A contest? For me? Yes, you!
Glimmer Train is a pretty cool short story journal that pays out $50,000 every year to writers. It is a rare survivor, but continues to be successful in its attempts to showcase new work, and often new writers. Their New Writer Contest deadline is coming up. Details from their email:
“Deadline: November 30, 2014
Prizes: 1st place wins $1,500 and, of course, publication in Glimmer Train Stories. 2nd place wins $500, or, if chosen for publication, $700. 3rd place wins $300, or, if chosen for publication, $700.”
Check their website for guidelines and other considerations.
— Al RosenbergLinks, Links, Links
Did you know The Oatmeal has grammar comics?! Maybe this isn’t news to you, but to this grammar/comic geek, it sure is! The semicolon, a much abused punctuation mark, comic is my favorite!
Nanowrimo is coming to a close in a week and a half, meaning it’s scrambling time for those of us who have had a busy month. The strategy to write as fast as possible can be disenchanting since so much of what is written is terrible on a second read, but it’s also a way to tap into a different way of depicting plot than would develop using slower methods. One of the first pioneers of stream-of-consciousness writing was Dorothy Richardson, so if you’re looking for motivation to keep going with your frantic, last-minute novel writing, check out some articles about her work. Like this or this.
Harper Collins and Warner Bros. are releasing a book of the concept art for the Harry Potter films. Buzzfeed has some images along with excerpts from the book. I find it fascinating to consider the book descriptions and how those were translated into film. I would hang the Buckbeak art on my wall because wow and Buckbeak is my favorite magical creature. Oh, and the Nagini…terrifying and well-done.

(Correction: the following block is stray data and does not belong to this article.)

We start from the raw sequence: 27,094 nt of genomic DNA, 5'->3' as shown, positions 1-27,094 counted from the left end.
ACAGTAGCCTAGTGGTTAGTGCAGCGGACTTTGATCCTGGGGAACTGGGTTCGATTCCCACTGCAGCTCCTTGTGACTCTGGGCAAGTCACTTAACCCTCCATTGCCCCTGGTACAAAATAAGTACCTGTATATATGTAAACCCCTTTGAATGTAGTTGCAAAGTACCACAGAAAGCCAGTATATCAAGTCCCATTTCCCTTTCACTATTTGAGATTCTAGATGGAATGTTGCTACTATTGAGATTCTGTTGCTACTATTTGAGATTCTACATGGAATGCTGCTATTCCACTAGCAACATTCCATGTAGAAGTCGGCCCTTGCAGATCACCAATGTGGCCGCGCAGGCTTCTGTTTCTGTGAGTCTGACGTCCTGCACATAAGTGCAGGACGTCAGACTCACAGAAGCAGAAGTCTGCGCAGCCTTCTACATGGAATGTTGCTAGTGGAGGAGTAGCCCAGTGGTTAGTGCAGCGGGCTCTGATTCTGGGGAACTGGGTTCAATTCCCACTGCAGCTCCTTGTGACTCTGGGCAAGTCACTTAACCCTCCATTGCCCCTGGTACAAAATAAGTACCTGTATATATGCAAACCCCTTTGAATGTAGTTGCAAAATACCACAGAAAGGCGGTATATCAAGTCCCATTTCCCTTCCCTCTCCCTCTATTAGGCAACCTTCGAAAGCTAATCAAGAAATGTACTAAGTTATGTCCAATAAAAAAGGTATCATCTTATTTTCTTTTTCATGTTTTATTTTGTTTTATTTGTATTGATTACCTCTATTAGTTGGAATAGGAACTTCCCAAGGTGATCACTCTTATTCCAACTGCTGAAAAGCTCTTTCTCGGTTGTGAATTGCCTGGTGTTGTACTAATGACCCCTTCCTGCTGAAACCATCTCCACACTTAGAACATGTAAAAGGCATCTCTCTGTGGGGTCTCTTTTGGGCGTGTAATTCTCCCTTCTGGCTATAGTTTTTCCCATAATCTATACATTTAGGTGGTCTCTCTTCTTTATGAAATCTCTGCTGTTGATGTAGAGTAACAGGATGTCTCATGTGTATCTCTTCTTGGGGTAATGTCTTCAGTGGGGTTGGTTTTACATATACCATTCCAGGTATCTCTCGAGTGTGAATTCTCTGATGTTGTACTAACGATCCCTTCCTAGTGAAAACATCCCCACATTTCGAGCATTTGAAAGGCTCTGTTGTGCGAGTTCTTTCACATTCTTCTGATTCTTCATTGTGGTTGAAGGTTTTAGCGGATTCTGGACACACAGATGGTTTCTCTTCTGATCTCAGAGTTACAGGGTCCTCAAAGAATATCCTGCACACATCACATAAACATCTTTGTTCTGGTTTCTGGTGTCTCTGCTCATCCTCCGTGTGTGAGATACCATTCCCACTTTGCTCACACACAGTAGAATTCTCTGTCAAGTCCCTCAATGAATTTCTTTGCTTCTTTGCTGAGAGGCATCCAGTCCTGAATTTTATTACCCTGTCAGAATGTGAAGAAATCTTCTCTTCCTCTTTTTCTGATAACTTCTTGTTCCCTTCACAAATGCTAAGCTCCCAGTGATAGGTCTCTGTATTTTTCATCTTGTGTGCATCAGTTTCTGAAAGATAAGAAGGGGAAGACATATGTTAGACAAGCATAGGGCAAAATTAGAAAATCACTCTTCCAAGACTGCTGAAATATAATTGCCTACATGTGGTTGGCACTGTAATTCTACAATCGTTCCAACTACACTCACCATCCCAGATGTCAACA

There’s always a debate on the use of the N word but it’s been in the media recently thanks to Piers Morgan’s piece in the Daily Mail. It was in highschool that I became aware of the other side of this debate when I told my non-Black friend that I could say the word but she couldn’t. Our janitor stopped what he was doing and told me that I was wrong. That it was a word with a violent and burdensome history behind it and by saying the word it would give the oppressors of the past (and present) power over us. I offer a counter piece to Piers’ by rapper, Talib Kweli Greene, who discusses the history of the word and the overall debate on its use. What this piece essentially believes (and what I completely agree with) is that the use or lack of use of the word is a discussion between blacks and blacks alone. No one else gets to say or decide what we should be able to do with the word.